Mark Kazemier

My ramblings and experiences about Cyber Security

RSA Day 2 – More talk about AI

It is the second day of RSA and we continue to hear everyone rehash the same Generative AI statements. There is basically three type of comments that almost every session, and keynote speaker follows:

  1. I have a talk about something completely different, but AI is popular so here is my mandatory AI statement
  2. I had ChatGPT generate this bad joke and I must share this with the audience (even the central keynote speakers make this mistake)
  3. My talk has generative AI as a topic, but I am not an expert so I stay with generic, handwavy statements

Despite of the AI annoyance it was a great day. I joined three track sessions and all three of them were great.

Gartner’s top predictions for Cyber Security 2023 / 2024

Leigh McMullen from Gartner presented seven predictions for the coming years. Before he presented these he showed a few previous predictions as well. Conclusion from these examples is that predictions are a bit hit or miss. So even though these predictions are based on data and Gartner analyst experience, you have to take them with a grain of salt.

Prediction 1: By 2024 modern privacy regulation will cover the majority of consumer data

Of course, we’ve had GDPR in Europe for quite some time now. Gartner predicts that the rest of the world, including the US, will catch up this year. This implies that privacy will become even more important, and consumers will start looking at companies for their respect for privacy.

An interesting statement from Gartner is that only 10% of organizations “weaponize” privacy to gain a competitive advantage. They gave examples of this “weaponization” with Google and Apple. Google, for instance, had the “don’t do evil” statement in their strategy for a long time, which led to a lot of trust in the company. Despite this, they still sell customer data, but people still love Google. Another example is Apple, which has a strong focus on privacy and uses it in much of their marketing. Their market share has been increasing based on this privacy directive.

Prediction 2: By 2025 nearly half of the people in the cyber security space will change jobs. 25% of these change to different roles entirely

The Cyber Security world has been experiencing high levels of stress and pressure. The shift to hybrid working has further intensified this pressure, as the boundary between work and private life becomes more vague, making it difficult to disengage. To prevent this prediction from becoming a reality, we need to change the rules of engagement and prioritize the mental health of our people.

Gartner recommends focusing on a culture shift that leans towards empowering autonomous, risk-aware decision-making, allowing the security team to concentrate on what truly matters.

Tracking Human Error is a valuable KPI. An increase in human errors indicates that the team is overloaded, prompting the need to consider hiring more people or reducing the workload of the security team.

Prediction 3: By 2025 50% of cyber security leaders has tried unsuccessfully risk quantification to drive decision maker

Leigh was very clear about this prediction: Risk Quantification is a fool’s errand. Measuring probability and outcome is impossible. His recommendation is to focus on Outside-in threat quantification, using business assets instead of scenarios as the basis for quantification. This approach aligns with how businesses have traditionally operated, leveraging existing business cases.

You can assess Denial of Service, Tampering, Exfiltration, and Theft, and map these against your value chain and assets. It’s much easier for the business to articulate the impact of downtime on a critical value chain, as these values have already been calculated in the past.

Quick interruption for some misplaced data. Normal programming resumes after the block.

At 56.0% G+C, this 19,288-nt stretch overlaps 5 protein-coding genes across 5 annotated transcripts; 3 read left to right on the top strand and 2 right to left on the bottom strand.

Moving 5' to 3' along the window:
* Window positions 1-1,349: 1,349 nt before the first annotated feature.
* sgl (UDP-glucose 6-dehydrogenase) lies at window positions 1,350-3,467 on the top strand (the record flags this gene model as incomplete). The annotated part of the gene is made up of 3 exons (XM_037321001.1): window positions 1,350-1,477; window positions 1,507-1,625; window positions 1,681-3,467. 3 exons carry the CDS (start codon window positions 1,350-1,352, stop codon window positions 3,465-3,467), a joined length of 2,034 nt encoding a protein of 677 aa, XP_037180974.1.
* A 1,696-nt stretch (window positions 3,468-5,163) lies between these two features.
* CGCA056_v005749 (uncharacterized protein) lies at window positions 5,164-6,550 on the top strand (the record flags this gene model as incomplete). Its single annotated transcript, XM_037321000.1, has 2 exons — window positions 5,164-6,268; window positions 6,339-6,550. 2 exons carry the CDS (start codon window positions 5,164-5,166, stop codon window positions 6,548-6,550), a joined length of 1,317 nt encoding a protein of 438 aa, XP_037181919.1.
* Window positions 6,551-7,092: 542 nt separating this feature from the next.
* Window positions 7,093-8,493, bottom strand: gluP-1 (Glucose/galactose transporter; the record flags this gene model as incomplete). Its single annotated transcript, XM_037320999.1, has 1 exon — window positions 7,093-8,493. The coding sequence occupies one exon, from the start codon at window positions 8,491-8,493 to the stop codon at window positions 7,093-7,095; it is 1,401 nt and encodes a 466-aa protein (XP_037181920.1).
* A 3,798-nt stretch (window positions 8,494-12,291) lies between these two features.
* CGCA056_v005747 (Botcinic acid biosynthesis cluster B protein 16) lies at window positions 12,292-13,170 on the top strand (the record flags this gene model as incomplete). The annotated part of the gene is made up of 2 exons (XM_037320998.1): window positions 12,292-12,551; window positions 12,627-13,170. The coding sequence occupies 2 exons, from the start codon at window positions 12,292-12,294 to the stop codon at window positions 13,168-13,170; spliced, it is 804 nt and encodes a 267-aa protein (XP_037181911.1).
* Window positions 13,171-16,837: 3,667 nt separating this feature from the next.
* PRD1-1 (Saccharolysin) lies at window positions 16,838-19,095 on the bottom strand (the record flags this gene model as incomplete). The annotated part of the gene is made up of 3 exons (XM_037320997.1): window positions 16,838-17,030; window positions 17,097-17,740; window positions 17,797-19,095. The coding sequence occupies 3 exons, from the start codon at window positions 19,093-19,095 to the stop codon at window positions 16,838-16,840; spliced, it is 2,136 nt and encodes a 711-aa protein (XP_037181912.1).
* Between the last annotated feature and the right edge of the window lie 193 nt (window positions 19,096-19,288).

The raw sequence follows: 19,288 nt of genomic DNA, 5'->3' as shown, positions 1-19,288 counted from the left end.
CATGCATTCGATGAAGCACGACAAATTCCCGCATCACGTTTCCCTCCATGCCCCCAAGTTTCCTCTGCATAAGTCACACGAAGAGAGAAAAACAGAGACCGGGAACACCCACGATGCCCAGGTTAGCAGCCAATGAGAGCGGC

Prediction 4: By 2025 50% of cyber leaders will attempt zero trust, but only 25% will realize its value

Implementing Zero Trust is challenging, and realizing its value is even more so. Gartner recommends focusing your Zero Trust implementation on three zones—your systems of innovation, systems of record, and systems of differentiation—instead of attempting to cover everything.

Typically, systems within the same zone work closely with each other. By establishing these zones, you can ensure greater flexibility for innovation without impacting your business systems.

Following the zoning, Zero Trust becomes a continuous effort. It’s important to recognize that Zero Trust is not a one-time investment or a product that can be purchased; rather, it is a vision for Cyber Defense.

Prediction 5: By 2025 60% of cyber defense tools will leverage Exposure Management data to validate, prioritize and detect threats

Traditional detection solutions will struggle to keep pace with this trend, and the transition to modern solutions like XDR (eXtended Detection and Response) will accelerate. Leigh recommends exploring the Cyber Security Mesh Architecture.

Prediction 6: By 2026 70% of boards will include one member with cyber security knowledge

It’s important to remember that there are “imposters”—individuals currently serving on company boards who believe they understand Cyber Security, but in reality do not. Gartner recommends identifying these individuals and providing them with training to deepen their understanding of Cyber Security.

Currently, there are very few CISOs in the world (Leigh mentioned he doesn’t know a single CISO) who are Board Qualified and capable of making independent decisions about the company without facing termination. Typically, only the CEO and CFO hold this level of authority. Therefore, it is advisable to clearly define who is truly responsible and therefore legally liable in the event of a breach.

Prediction 7: By 2027 75% of employees will create, acquire or modify technology outside of ITs visibility

This is a trend that is already underway. While it may be unstoppable, there are ways to embrace it. For instance, rather than providing a fully capable computer with maximum access, we could restrict access. Leigh humorously mentioned that the Xbox is the most secure Windows computer because it has restricted access. Most end users don’t require the ability to directly interact with a socket or encrypt a disk. By limiting this access and offering users Low Code solutions to build their own apps, we can still manage the threat landscape while adapting to this trend.

Prediction 8: By 2027 50% of CISO’s have a Human Centric security practice

A control that is bypassed is worse than having no control at all. Therefore, a human approach to cybersecurity is essential. Security teams will need to be more actively involved in solution design and development, enabling them to create controls that align with the business and user needs, ultimately reducing friction.